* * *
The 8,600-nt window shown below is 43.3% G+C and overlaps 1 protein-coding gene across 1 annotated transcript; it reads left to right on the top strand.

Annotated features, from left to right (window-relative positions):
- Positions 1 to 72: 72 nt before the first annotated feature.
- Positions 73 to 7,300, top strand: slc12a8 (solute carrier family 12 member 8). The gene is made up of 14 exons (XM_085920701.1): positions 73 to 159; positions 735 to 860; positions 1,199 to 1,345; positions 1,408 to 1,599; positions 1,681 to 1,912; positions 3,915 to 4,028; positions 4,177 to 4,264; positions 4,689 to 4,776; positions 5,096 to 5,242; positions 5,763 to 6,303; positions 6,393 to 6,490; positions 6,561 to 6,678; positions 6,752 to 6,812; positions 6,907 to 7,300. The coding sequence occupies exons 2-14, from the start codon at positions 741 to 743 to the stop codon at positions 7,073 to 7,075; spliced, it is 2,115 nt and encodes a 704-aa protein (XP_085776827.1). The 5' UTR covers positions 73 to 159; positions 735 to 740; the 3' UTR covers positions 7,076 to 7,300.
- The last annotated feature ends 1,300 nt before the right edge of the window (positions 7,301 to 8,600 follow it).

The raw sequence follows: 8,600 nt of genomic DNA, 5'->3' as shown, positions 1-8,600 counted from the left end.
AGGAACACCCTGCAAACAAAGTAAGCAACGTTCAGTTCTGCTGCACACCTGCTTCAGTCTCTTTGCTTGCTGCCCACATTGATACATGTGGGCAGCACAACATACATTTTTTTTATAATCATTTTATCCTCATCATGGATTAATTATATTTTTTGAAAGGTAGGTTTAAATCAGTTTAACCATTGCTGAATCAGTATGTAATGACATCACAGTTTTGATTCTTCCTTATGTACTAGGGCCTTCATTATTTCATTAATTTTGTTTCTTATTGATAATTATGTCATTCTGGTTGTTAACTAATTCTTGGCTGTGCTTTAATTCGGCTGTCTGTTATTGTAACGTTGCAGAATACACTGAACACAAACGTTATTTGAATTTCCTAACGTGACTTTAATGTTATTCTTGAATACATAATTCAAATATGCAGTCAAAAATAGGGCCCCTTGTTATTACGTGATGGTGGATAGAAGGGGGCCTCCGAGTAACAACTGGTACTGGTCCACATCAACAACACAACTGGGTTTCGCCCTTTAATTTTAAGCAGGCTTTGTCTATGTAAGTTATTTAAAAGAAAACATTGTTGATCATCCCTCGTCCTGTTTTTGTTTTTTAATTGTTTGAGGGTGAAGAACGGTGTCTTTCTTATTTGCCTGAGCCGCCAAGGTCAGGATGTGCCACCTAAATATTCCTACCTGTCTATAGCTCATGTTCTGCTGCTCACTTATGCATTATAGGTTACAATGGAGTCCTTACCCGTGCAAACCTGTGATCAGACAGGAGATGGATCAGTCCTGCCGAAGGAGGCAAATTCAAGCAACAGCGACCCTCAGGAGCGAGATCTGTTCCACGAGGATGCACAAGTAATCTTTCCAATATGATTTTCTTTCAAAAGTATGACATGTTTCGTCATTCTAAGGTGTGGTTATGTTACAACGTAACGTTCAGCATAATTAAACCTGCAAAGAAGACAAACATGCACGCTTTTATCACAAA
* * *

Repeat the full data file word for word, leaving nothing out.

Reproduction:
The 8,600-nt window shown below is 43.3% G+C and overlaps 1 protein-coding gene across 1 annotated transcript; it reads left to right on the top strand.

Annotated features, from left to right (window-relative positions):
- Positions 1 to 72: 72 nt before the first annotated feature.
- Positions 73 to 7,300, top strand: slc12a8 (solute carrier family 12 member 8). The gene is made up of 14 exons (XM_085920701.1): positions 73 to 159; positions 735 to 860; positions 1,199 to 1,345; positions 1,408 to 1,599; positions 1,681 to 1,912; positions 3,915 to 4,028; positions 4,177 to 4,264; positions 4,689 to 4,776; positions 5,096 to 5,242; positions 5,763 to 6,303; positions 6,393 to 6,490; positions 6,561 to 6,678; positions 6,752 to 6,812; positions 6,907 to 7,300. The coding sequence occupies exons 2-14, from the start codon at positions 741 to 743 to the stop codon at positions 7,073 to 7,075; spliced, it is 2,115 nt and encodes a 704-aa protein (XP_085776827.1). The 5' UTR covers positions 73 to 159; positions 735 to 740; the 3' UTR covers positions 7,076 to 7,300.
- The last annotated feature ends 1,300 nt before the right edge of the window (positions 7,301 to 8,600 follow it).

The raw sequence follows: 8,600 nt of genomic DNA, 5'->3' as shown, positions 1-8,600 counted from the left end.
AGGAACACCCTGCAAACAAAGTAAGCAACGTTCAGTTCTGCTGCACACCTGCTTCAGTCTCTTTGCTTGCTGCCCACATTGATACATGTGGGCAGCACAACATACATTTTTTTTATAATCATTTTATCCTCATCATGGATTAATTATATTTTTTGAAAGGTAGGTTTAAATCAGTTTAACCATTGCTGAATCAGTATGTAATGACATCACAGTTTTGATTCTTCCTTATGTACTAGGGCCTTCATTATTTCATTAATTTTGTTTCTTATTGATAATTATGTCATTCTGGTTGTTAACTAATTCTTGGCTGTGCTTTAATTCGGCTGTCTGTTATTGTAACGTTGCAGAATACACTGAACACAAACGTTATTTGAATTTCCTAACGTGACTTTAATGTTATTCTTGAATACATAATTCAAATATGCAGTCAAAAATAGGGCCCCTTGTTATTACGTGATGGTGGATAGAAGGGGGCCTCCGAGTAACAACTGGTACTGGTCCACATCAACAACACAACTGGGTTTCGCCCTTTAATTTTAAGCAGGCTTTGTCTATGTAAGTTATTTAAAAGAAAACATTGTTGATCATCCCTCGTCCTGTTTTTGTTTTTTAATTGTTTGAGGGTGAAGAACGGTGTCTTTCTTATTTGCCTGAGCCGCCAAGGTCAGGATGTGCCACCTAAATATTCCTACCTGTCTATAGCTCATGTTCTGCTGCTCACTTATGCATTATAGGTTACAATGGAGTCCTTACCCGTGCAAACCTGTGATCAGACAGGAGATGGATCAGTCCTGCCGAAGGAGGCAAATTCAAGCAACAGCGACCCTCAGGAGCGAGATCTGTTCCACGAGGATGCACAAGTAATCTTTCCAATATGATTTTCTTTCAAAAGTATGACATGTTTCGTCATTCTAAGGTGTGGTTATGTTACAACGTAACGTTCAGCATAATTAAACCTGCAAAGAAGACAAACATGCACGCTTTTATCACAAA